The biggest shark attack in history did not involve humans.
A new study by Earth scientists from Yale and the College of the Atlantic has turned up a massive die-off of sharks roughly 19 million years ago. It came at a period in history when there were more than 10 times more sharks patrolling the world's oceans than there are today.
For now, researchers don't know the cause of the shark die-off.
"We happened upon this extinction almost by accident," said Elizabeth Sibert, a Hutchinson postdoctoral associate in Yale's Department of Earth and Planetary Sciences and the Yale Institute for Biospheric Studies. She is lead author of the new study, which appears in the journal Science.
"I study microfossil fish teeth and shark scales in deep-sea sediments, and we decided to generate an 85-million-year-long record of fish and shark abundance, just to get a sense of what the normal variability of that population looked like in the long term," Sibert said. "What we found, though, was this sudden drop-off in shark abundance around 19 million years ago, and we knew we had to investigate further."
How big was the drop-off? Sibert said more than 70% of the world's sharks died off -- with an even higher death toll for sharks in the open ocean, rather than coastal waters. It was twice the level of extinction that sharks experienced during the Cretaceous-Paleogene mass extinction event 66 million years ago that wiped out three-quarters of the plant and animal species on Earth.
Adding to the mystery is the fact that there is no known climate calamity or ecosystem disruption that occurred at the time of the steep drop in shark populations. "This interval isn't known for any major changes in Earth's history," said Sibert, "yet it completely transformed the nature of what it means to be a predator living in the open ocean."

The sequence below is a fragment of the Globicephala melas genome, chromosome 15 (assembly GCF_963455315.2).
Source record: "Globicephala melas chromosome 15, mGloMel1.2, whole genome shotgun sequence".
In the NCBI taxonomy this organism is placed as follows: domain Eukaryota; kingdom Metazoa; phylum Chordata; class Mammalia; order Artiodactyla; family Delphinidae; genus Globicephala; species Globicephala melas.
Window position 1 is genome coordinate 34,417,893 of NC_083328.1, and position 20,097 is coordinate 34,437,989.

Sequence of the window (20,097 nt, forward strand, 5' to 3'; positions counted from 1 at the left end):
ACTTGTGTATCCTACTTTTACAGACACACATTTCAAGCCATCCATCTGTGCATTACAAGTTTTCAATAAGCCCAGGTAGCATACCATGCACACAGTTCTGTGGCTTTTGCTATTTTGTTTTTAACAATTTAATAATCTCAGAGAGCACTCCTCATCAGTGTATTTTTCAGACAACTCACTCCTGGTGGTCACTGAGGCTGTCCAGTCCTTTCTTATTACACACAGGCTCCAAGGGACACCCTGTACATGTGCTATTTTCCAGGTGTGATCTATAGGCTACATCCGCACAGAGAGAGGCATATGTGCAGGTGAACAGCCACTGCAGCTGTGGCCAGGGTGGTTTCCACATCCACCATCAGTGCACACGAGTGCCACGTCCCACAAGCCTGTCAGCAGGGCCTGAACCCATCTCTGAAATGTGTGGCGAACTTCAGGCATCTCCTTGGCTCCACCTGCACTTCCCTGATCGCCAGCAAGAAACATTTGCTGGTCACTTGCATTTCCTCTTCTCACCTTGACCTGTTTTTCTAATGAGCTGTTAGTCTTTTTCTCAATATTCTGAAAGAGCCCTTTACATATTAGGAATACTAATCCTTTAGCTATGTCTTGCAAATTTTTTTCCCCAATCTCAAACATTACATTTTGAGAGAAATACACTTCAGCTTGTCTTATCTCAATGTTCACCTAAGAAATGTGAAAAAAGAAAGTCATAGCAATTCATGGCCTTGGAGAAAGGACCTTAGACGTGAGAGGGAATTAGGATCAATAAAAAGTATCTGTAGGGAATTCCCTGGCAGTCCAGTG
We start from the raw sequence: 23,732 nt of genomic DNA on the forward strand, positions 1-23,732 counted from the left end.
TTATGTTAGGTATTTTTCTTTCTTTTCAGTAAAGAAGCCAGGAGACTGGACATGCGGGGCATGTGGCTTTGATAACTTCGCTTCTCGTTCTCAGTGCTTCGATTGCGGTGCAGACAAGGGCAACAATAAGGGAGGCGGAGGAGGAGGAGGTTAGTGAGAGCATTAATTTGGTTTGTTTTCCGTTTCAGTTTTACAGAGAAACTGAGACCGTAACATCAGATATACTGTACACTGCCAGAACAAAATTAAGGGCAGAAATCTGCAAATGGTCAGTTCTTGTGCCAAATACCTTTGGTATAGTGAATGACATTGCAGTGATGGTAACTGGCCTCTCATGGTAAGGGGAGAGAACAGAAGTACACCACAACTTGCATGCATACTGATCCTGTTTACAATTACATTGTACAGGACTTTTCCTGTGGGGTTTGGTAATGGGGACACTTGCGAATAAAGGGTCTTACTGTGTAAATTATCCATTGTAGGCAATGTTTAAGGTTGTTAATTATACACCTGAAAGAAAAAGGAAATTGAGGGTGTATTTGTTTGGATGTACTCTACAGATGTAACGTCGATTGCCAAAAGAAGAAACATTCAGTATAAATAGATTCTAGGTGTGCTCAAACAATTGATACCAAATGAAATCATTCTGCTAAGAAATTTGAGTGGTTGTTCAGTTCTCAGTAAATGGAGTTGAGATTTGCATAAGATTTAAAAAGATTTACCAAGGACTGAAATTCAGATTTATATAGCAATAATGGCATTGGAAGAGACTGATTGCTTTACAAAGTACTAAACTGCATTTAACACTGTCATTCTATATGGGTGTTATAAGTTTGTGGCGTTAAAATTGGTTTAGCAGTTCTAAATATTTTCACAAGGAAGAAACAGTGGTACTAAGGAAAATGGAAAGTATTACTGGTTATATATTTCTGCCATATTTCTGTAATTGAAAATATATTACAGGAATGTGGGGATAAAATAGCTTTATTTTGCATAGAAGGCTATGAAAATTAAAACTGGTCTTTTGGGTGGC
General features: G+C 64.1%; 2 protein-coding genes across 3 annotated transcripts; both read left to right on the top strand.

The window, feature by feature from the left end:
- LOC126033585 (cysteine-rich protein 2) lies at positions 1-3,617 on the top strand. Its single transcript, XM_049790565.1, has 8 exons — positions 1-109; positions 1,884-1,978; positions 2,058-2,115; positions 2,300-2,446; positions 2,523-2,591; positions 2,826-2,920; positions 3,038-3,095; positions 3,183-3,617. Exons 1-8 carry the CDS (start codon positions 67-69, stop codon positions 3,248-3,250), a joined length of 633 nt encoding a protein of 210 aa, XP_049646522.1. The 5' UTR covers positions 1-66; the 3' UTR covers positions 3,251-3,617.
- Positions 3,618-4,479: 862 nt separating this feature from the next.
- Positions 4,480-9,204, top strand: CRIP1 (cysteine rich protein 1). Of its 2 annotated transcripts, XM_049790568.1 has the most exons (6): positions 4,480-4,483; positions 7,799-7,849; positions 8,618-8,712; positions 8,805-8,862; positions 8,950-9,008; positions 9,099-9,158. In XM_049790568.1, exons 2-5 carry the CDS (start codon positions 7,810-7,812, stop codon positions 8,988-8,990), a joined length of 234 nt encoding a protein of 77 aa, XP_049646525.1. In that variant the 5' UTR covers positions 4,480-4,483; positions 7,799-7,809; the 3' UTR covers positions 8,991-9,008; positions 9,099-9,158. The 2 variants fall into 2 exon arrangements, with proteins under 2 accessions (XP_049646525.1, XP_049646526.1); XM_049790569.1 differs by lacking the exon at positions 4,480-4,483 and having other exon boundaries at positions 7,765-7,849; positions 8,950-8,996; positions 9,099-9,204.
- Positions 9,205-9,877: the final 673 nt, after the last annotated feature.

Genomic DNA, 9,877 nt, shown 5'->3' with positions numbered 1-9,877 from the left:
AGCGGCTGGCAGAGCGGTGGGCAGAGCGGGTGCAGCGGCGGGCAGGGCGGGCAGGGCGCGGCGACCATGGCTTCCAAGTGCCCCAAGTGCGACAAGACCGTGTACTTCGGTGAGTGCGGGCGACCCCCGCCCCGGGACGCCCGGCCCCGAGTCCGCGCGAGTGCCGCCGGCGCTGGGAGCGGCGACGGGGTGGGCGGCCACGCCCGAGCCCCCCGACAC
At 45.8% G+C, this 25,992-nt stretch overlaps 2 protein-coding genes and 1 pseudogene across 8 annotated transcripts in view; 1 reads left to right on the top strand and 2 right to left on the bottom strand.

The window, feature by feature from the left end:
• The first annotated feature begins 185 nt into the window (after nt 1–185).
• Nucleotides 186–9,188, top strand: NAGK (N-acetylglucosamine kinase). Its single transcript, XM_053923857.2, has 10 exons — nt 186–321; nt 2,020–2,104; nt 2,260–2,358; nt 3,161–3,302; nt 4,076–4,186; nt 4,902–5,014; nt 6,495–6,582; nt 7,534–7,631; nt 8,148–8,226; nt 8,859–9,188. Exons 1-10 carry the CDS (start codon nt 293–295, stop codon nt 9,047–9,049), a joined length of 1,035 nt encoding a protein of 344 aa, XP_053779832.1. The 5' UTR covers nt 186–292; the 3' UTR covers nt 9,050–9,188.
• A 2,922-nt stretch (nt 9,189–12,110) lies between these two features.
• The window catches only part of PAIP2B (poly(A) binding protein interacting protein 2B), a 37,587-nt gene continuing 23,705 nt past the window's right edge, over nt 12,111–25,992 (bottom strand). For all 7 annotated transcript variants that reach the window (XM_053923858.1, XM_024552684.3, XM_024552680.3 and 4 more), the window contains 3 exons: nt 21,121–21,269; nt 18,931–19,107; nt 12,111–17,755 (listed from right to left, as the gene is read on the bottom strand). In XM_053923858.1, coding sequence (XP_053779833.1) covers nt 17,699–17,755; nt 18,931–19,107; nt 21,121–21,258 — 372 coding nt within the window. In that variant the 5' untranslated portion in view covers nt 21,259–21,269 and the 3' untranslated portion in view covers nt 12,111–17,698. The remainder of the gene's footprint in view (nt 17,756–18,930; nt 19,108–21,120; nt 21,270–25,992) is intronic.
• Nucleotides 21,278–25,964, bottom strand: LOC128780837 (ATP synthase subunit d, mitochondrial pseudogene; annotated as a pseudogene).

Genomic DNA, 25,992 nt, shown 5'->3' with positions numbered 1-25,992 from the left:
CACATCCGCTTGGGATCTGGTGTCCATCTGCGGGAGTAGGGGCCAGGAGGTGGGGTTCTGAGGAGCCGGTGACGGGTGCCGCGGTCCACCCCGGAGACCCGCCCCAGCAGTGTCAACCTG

Co-author Leah Rubin, an incoming doctoral student at the State University of New York College of Environmental Science and Forestry, was a student at the College of the Atlantic at the time of the research.
"The current state of declining shark populations is certainly cause for concern and this paper helps put these declines in the context of shark populations through the last 40 million years," Rubin said. "This context is a vital first step in understanding what repercussions may follow dramatic declines in these top marine predators in modern times."
The researchers noted that past discoveries of extinction events have led to waves of new research to learn the origins of the die-off and whether it signaled a larger, previously unknown, perturbance in global ecosystems.
For example, further research might confirm whether the shark-off caused remaining shark populations to change their habitat preferences to avoid the open ocean, Sibert and Rubin said. Additional research might also help to explain why shark populations did not rebound after the die-off 19 million years ago.
"This work could tip-off a race to understand this time period and its implications for not only the rise of modern ecosystems, but the causes of major collapses in shark diversity," said Pincelli Hull, an assistant professor of Earth and planetary science at Yale, who was not part of the study. "It represents a major change in ocean ecosystems at a time that was previously thought to be unremarkable."